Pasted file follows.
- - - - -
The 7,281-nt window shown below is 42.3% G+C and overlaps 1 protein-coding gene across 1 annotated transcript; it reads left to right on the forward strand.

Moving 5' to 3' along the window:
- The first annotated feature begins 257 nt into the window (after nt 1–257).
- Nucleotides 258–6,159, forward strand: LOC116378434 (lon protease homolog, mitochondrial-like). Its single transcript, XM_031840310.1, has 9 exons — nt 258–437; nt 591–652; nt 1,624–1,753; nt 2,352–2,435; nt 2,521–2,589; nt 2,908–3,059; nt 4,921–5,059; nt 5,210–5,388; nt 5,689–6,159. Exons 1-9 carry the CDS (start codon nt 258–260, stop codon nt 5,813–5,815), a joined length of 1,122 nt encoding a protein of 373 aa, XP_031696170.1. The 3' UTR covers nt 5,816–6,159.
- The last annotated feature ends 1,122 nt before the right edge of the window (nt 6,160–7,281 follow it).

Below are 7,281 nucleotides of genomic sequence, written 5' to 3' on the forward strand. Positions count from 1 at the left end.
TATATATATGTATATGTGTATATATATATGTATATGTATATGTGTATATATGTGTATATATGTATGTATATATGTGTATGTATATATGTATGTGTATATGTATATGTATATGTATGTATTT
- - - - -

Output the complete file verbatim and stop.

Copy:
The 7,281-nt window shown below is 42.3% G+C and overlaps 1 protein-coding gene across 1 annotated transcript; it reads left to right on the forward strand.

Moving 5' to 3' along the window:
- The first annotated feature begins 257 nt into the window (after nt 1–257).
- Nucleotides 258–6,159, forward strand: LOC116378434 (lon protease homolog, mitochondrial-like). Its single transcript, XM_031840310.1, has 9 exons — nt 258–437; nt 591–652; nt 1,624–1,753; nt 2,352–2,435; nt 2,521–2,589; nt 2,908–3,059; nt 4,921–5,059; nt 5,210–5,388; nt 5,689–6,159. Exons 1-9 carry the CDS (start codon nt 258–260, stop codon nt 5,813–5,815), a joined length of 1,122 nt encoding a protein of 373 aa, XP_031696170.1. The 3' UTR covers nt 5,816–6,159.
- The last annotated feature ends 1,122 nt before the right edge of the window (nt 6,160–7,281 follow it).

Below are 7,281 nucleotides of genomic sequence, written 5' to 3' on the forward strand. Positions count from 1 at the left end.
TATATATATGTATATGTGTATATATATATGTATATGTATATGTGTATATATGTGTATATATGTATGTATATATGTGTATGTATATATGTATGTGTATATGTATATGTATATGTATGTATTT